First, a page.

In 2006, bolstered by a fanbase grown on a new-fangled social media and with two Number 1 singles under their belt, Arctic Monkeys found themselves hailed as the most exciting and important band of their generation. Released that January, the band’s debut album Whatever People Say I Am, That’s What I’m Not more than justified the hype and became the fastest selling debut album in UK history. It was a phenomenon that shocked the band themselves as much as anyone else. As part of MOJO's 30th birthday celebrations, drummer Matt Helders recalls the early days of the group, living in the eye of the storm and why, ultimately, the band decided to move on from the era-defining sound and themes of their debut...
“It’s only when I look back at all the stuff around the first album now that it seems crazy. We were always on tour or recording so there wasn’t time to sit around and think about what was happening. For me, when I started noticing things were taking off, was the first time we did a gig and people knew the words to all our songs because our demos had been out there. That was a weird one. I don’t think people realise, looking from the outside, how many gigs we played to zero people. The first time we got played on Radio 1 we were buzzing. We listened to it in our manager’s car and then went and played a gig and there were six people in the audience.
The first thing we released ourselves was Fake Tales Of San Franciscoand From The Ritz To The Rubble. That’s when I remember thinking that the lyrics had stepped up a bit. I knew exactly what Alex was referring to because we were all experiencing the same thing. Now it’s more ambiguous, and in some ways more personal, but then he was writing for us and our friends. When we first recorded them and heard them back that’s when I realised, ‘Oh wow, he can really put some words together!’ A song like A Certain Romance was so personal to us, but Alex articulated it in a way that I could never have done.
Much like when the internet stuff took off for us, it wasn’t this master plan or a stroke of genius. Writing about what we knew seemed like the natural thing to do. We were all into American hip-hop at the time and that’s what the American rappers we were listening to would do. We had other influences like The Smiths and Elvis Costello so fortunately we didn’t go too much in that direction and end up being a really terrible nu-metal band.
We had nothing to do with the whole MySpace thing, a friend of ours just stuck ripped the MP3 and stuck them up on this site. We had no clue. People talked about us making it outside of the music industry, but we just thought that’s how you did it. We didn’t know anyone else in a band.
I didn’t feel any pressure going in to record the debut album, but I don’t know if, again, that’s because we were in the eye of the storm. I remember we had a friend who came into the studio and he said, ‘I bet your first single goes top 10’. We were like, there is no way that will happen, we’re just an indie band. I said to him, ‘If we ever get to Number 1 I’ll play a gig in just my football shorts and nothing else.’ It comes out and goes straight to number one. I did it, I kept my end of the bargain up.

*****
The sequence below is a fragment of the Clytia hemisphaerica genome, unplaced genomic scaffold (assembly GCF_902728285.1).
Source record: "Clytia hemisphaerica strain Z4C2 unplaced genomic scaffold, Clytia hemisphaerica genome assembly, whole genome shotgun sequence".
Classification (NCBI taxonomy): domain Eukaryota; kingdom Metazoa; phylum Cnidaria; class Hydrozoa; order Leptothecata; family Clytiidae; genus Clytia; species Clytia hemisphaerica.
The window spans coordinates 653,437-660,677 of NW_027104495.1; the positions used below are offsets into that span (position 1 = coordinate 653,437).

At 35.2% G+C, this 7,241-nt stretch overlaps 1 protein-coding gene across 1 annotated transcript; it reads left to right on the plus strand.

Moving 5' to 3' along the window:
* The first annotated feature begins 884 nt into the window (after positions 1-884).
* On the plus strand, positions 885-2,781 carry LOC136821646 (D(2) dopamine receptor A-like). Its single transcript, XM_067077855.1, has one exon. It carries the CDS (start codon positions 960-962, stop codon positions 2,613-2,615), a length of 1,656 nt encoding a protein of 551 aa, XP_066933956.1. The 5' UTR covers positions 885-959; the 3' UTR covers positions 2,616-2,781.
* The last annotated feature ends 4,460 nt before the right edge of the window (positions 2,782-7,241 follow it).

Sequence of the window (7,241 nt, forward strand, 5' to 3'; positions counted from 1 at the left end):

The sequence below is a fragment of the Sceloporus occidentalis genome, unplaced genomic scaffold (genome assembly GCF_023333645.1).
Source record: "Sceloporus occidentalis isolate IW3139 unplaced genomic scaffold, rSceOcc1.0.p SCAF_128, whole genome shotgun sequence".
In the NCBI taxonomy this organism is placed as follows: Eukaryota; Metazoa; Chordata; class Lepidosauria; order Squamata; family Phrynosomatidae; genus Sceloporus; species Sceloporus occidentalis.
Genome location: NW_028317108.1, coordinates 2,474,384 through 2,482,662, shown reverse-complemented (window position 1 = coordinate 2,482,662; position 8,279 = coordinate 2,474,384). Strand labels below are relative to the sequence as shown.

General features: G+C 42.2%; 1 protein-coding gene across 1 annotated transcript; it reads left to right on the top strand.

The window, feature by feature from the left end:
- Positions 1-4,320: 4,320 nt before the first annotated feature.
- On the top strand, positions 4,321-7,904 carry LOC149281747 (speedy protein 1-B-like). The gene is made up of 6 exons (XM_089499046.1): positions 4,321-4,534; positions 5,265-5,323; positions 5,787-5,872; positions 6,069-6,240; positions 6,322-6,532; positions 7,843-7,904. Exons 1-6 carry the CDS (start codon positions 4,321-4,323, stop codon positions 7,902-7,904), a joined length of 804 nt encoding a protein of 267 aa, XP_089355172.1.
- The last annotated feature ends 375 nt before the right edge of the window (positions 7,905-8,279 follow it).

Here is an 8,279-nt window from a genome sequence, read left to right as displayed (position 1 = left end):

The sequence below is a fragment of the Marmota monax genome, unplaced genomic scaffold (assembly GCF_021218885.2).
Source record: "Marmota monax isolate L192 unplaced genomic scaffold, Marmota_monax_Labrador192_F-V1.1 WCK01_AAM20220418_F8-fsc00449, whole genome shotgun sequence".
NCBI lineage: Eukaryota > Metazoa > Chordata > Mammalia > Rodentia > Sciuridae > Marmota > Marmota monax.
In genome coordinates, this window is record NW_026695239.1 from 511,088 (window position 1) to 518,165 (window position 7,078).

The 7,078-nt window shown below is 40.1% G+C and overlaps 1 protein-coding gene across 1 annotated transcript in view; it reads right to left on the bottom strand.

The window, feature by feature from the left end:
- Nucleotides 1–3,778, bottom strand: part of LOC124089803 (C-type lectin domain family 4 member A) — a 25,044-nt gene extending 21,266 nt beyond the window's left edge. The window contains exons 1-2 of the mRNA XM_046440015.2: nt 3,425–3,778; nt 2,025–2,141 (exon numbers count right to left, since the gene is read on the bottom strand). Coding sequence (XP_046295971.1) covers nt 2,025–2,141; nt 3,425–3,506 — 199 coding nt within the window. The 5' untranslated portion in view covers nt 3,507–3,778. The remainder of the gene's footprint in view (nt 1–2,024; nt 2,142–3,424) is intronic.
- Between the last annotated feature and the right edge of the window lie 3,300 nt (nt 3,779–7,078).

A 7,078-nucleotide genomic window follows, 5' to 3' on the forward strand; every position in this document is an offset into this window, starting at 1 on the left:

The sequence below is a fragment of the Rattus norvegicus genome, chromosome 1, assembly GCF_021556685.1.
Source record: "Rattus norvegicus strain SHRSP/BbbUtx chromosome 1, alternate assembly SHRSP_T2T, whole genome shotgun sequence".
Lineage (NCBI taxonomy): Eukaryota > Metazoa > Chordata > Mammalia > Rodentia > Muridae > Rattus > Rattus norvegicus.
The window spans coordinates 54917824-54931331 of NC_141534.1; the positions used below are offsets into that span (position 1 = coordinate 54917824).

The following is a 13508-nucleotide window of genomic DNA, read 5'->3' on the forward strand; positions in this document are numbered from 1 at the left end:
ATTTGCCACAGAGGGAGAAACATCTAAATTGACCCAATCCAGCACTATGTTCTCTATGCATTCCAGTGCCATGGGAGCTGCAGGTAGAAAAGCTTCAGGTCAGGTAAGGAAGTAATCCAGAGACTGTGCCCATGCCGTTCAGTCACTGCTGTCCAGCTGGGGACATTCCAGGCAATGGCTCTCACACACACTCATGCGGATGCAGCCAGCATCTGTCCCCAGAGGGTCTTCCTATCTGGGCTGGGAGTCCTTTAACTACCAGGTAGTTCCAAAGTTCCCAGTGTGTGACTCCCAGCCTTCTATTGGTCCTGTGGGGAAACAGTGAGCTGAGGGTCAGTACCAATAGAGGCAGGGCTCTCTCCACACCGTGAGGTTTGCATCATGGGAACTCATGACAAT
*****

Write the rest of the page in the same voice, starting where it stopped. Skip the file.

We were just focused on what we were doing and had no expectations of what that album would become. It was hard to comprehend what it meant. We were all on tour and together and it felt like the whole country was buzzing about this thing. None of us expected it. We put out an EP three months later [Who The F*** Are The Arctic Monkeys?], we were just keen to move on. We’d lived with the songs on the first record for over a year and were writing new ones. We had the conversation to move straight on to the second album. Even if we never made an album that was as successful as that ever again, we needed to leave it where it was and move on. We could have made the same thing again or toured that album for three years, but for us it was more exciting to try something new.
It is funny when people get annoyed when you do something new or different. ‘Oh, they’ve changed, they don’t do this anymore!’ All those old records still exist, they’re still available to listen to and we’ll play some of them. If you want to come along with us on this journey then great, if you don’t that’s fine too.
We’ve never not played I Bet You Look Good On The Dancefloor live and we probably will never not play it. There’s 14-year-olds coming to our gigs now because their dads used to listen to that album. I didn’t realise I was old enough for that to happen but apparently I am.”
As told to Chris Catchpole
The new 30th anniversary edition of MOJO is on sale now! Featuring Oasis, Blur, Paul Weller, Bob Dylan, Paul McCartney Robert Plant, Kate Bush, Dolly Parton, and more. More info and to order a copy HERE.